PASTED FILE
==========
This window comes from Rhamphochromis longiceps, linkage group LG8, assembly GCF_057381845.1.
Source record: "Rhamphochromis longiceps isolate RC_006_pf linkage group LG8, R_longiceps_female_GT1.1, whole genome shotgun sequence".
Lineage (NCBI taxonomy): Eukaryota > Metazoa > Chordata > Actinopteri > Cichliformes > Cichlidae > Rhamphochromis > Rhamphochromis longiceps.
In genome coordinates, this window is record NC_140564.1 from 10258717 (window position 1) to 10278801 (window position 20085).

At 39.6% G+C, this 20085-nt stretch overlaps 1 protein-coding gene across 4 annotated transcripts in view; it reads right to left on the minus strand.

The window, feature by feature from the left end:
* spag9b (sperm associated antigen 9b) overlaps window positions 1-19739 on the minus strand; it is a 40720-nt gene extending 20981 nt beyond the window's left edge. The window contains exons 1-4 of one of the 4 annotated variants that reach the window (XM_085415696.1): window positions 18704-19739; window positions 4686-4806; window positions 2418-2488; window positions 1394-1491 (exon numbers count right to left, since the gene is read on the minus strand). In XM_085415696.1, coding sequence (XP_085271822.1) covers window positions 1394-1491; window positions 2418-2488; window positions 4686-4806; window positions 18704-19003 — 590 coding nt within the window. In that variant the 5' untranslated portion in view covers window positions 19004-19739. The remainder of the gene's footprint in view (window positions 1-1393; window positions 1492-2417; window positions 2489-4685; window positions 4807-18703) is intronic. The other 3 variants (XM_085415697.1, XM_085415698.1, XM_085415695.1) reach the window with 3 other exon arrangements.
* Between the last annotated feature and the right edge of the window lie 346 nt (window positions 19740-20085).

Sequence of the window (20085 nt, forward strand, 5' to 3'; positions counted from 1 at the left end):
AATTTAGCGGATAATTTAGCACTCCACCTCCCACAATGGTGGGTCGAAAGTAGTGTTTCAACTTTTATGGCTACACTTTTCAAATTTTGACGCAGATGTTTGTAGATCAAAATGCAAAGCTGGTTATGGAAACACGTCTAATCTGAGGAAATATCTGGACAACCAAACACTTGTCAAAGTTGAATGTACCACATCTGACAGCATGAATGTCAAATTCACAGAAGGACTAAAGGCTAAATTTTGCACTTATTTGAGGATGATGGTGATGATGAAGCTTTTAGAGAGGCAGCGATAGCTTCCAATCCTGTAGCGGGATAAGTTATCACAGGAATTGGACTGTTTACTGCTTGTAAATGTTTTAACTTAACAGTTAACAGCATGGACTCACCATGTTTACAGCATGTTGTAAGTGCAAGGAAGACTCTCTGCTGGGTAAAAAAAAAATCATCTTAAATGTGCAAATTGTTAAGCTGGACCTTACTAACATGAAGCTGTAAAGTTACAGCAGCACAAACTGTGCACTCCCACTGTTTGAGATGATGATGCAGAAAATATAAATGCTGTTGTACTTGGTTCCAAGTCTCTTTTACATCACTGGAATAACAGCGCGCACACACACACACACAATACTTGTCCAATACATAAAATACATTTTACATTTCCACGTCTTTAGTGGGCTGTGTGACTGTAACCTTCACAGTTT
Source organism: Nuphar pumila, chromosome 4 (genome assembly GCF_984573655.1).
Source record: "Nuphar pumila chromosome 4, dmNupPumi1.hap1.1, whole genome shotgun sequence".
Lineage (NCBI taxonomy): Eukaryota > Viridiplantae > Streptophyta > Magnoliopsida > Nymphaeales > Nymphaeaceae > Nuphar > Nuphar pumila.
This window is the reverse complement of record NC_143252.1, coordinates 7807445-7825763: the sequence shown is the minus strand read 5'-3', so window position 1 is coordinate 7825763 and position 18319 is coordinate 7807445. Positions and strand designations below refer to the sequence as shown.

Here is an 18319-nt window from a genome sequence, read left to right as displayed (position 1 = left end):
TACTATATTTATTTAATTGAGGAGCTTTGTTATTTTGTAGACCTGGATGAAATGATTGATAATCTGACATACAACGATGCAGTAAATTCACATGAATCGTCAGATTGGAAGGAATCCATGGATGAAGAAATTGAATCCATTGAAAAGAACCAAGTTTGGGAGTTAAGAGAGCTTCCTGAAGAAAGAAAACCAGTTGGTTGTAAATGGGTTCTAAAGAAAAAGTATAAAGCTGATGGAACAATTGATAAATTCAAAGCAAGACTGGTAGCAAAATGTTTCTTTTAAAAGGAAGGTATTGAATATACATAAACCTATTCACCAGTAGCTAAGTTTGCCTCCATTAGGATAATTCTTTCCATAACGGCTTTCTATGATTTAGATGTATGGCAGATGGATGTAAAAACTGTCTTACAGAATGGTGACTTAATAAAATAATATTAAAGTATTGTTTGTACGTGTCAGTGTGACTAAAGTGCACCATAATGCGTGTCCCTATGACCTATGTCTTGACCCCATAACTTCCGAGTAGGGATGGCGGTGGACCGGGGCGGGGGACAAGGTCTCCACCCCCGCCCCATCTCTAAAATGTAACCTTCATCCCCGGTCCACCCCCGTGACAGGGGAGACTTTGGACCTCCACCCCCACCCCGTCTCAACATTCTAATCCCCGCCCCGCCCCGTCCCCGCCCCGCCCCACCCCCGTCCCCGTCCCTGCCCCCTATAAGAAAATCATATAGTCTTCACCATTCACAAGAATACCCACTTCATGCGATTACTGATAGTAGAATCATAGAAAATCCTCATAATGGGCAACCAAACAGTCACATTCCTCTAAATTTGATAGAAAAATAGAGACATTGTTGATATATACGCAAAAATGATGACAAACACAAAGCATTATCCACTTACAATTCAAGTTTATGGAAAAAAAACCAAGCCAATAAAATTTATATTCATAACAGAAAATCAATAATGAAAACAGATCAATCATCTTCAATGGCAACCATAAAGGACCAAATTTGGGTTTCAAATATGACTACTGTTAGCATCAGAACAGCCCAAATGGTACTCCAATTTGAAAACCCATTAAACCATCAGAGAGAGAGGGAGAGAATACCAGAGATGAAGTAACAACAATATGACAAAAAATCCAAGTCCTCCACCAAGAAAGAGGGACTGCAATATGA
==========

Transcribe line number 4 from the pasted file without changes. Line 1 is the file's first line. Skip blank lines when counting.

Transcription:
In genome coordinates, this window is record NC_140564.1 from 10258717 (window position 1) to 10278801 (window position 20085).